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The Game Less Eaten

I don't hunt, and I've caught (and released) a total of three fish in my life, so I'm not exactly a regular reader of Field & Stream magazine. Over the weekend, though, I picked up the latest issue for the purposes of research, and a short article caught my eye. It was called "Acquired Tastes: ...

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A hooded merganser, not your usual duck. Courtesy of Flickr user len blumin


I don't hunt, and I've caught (and released) a total of three fish in my life, so I'm not exactly a regular reader of  Field & Stream magazine. Over the weekend, though, I picked up the latest issue for the purposes of research, and a short article caught my eye. It was called "Acquired Tastes: Five Ways to Eat Wild" and offered tips for cooking once-popular critters that have fallen out of food fashion, including merganser, opossum and groundhog.

I've never tried any of those, but I have tasted a few unusual wild animals, mostly since moving to an area with a strong hunting culture. The strangest by far was seal, which was served during a wild game tasting at a "Becoming an Outdoorswoman" seminar I was writing about. I guess I was caught up in the spirit of the event, because I put aside my usual meat aversions and took at least one bite of nearly everything (for some reason I drew the line at bear). Let's just say seal does not taste like chicken, and I won't be eating it again. Last year, Abigail Tucker wrote about eating narwhal while on assignment in Greenland, with a similar verdict.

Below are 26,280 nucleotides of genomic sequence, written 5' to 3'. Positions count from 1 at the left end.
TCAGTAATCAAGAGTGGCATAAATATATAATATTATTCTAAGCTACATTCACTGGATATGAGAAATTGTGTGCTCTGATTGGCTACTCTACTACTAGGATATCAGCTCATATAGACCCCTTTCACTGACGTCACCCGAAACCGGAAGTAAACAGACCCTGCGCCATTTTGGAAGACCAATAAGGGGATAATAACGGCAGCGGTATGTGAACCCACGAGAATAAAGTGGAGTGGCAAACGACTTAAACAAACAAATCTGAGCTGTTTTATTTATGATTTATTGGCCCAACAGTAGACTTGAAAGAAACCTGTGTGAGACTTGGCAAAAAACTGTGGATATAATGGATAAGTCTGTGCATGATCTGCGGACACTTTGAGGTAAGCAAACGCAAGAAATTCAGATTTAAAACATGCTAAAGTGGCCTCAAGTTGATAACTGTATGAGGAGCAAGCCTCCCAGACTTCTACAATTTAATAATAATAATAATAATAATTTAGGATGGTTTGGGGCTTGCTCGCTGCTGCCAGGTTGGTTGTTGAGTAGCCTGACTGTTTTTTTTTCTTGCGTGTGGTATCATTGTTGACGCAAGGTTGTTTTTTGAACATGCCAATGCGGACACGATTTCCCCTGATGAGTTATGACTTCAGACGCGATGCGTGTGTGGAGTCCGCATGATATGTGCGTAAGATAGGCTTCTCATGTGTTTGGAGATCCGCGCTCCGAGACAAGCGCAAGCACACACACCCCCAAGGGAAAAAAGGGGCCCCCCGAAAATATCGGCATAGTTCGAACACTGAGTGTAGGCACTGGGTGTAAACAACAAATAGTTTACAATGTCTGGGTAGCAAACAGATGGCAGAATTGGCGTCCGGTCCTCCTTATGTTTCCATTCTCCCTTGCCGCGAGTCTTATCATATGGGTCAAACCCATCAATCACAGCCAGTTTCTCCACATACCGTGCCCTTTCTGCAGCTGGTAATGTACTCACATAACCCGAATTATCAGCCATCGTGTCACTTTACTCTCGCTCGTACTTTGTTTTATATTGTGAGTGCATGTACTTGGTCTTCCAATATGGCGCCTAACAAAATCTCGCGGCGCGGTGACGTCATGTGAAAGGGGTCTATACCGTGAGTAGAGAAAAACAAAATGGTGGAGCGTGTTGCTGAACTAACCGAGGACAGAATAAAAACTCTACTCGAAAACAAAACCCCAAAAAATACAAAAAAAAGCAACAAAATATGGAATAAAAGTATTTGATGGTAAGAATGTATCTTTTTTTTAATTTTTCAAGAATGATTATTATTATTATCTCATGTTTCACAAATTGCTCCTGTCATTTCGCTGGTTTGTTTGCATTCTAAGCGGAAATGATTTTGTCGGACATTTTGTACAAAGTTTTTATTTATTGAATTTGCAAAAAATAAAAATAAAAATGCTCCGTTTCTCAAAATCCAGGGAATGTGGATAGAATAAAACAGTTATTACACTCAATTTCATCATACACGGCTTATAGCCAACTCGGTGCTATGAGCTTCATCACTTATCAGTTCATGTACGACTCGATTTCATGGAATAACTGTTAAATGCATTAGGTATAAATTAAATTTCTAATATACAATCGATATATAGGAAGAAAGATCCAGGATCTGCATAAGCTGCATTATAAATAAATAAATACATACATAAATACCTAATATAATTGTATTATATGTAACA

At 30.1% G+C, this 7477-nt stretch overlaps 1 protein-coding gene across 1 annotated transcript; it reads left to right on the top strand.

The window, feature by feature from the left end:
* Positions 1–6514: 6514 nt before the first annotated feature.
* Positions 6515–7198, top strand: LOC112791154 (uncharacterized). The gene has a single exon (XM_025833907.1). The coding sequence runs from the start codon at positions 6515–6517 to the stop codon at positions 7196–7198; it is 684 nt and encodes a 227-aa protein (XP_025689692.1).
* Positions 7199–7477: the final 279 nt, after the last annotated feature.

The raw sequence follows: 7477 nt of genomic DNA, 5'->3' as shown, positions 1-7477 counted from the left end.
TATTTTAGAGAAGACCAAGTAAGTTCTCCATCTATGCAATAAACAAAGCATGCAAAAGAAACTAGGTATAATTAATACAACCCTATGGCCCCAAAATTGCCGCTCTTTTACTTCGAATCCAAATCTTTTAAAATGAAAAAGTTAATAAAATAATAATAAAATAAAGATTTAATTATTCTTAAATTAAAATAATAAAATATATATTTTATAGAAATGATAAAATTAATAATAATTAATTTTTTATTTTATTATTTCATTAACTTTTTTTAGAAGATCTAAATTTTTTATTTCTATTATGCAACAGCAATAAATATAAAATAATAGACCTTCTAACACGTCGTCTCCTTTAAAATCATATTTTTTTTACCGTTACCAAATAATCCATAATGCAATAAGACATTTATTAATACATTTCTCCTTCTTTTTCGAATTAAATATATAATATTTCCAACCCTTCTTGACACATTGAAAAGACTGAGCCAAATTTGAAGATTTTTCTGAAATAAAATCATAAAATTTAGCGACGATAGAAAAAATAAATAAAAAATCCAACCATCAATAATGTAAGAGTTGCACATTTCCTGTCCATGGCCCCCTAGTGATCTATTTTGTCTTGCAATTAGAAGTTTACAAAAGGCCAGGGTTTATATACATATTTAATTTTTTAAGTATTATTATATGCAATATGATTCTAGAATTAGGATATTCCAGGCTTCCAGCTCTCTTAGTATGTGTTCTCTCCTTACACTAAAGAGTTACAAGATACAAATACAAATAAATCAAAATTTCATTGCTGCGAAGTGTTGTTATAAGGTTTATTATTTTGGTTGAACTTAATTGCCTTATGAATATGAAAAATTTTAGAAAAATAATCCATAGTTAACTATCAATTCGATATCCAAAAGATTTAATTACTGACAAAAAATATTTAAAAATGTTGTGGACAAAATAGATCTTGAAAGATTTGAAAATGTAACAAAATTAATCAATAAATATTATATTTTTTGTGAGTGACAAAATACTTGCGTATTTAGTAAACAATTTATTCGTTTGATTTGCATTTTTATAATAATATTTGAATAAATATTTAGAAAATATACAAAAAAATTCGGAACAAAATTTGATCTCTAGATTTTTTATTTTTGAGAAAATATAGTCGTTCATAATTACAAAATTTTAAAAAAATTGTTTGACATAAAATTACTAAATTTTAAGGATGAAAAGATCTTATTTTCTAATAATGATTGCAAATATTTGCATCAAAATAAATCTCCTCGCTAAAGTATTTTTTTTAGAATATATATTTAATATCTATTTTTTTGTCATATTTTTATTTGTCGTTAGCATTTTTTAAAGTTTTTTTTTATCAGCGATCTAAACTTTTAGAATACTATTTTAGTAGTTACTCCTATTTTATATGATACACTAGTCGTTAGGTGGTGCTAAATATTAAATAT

A merganser, on the other hand, is a kind of duck. Perhaps it would be tasty with a nice orange sauce? Apparently not—unlike the farm-raised ducks on the menus of fine restaurants (and other wild species, like teal), mergansers eat fish, giving their meat a strong flavor that many people find unpalatable. The article recommends marinating overnight in brandy and seasonings, but even a good, long alcohol soak can't rid the beast of another drawback of its fishy diet—its high levels of PCBs in some waterways.

Another fish-eating duck, the loon, is now a protected species, but it's not as if hunters are clamoring to reintroduce it to the menu. The only loon recipes I could find online were variations on the same joke:

Planked Loon Catch a Loon Duck. (Black Lake Loon’s are best). Pluck and clean. Boil well. With sharp knife, split duck down the belly. Splay it on a well soaked hardwood plank. Nail it good and wire it securely. Place upright on plank in front of hot coals on outdoor fireplace. Cook well for about two hours. When done, throw that fishy duck away, and eat the plank!!!

Some people have a hard time eating cute animals, but the opossum seems to suffer—or benefit from—the opposite fate. Although 'possum is traditional rural Southern fare that many claim is good eating (some describe it as tasting like a cross between rabbit and wild fowl), I have to believe its ugly, ratlike mug is the reason it doesn't have the culinary cachet of venison or other wild game. The Field & Stream article suggests cooking it with sweet potatoes, sugar and bacon.

As for groundhogs (aka woodchucks), I'd put them squarely in the too-cute-to-eat category. But a 1983 copy of The L.L. Bean Game & Fish Cookbook I found in the library at work makes a good point, I guess: "When one considers the number of woodchucks shot each year as varmints it is a pity that so few of them are eaten. The meat of a young woodchuck is as delicious as squirrel."

Now, I don't know how delicious squirrel is, and I don't have any burning desire to find out. How about you? Have you ever eaten any of the above critters, or any other unusual meat?

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About Lisa Bramen
Lisa Bramen

Lisa Bramen was a frequent contributor to Smithsonian.com's Food and Think blog. She is based in northern New York and is also an associate editor at Adirondack Life magazine.

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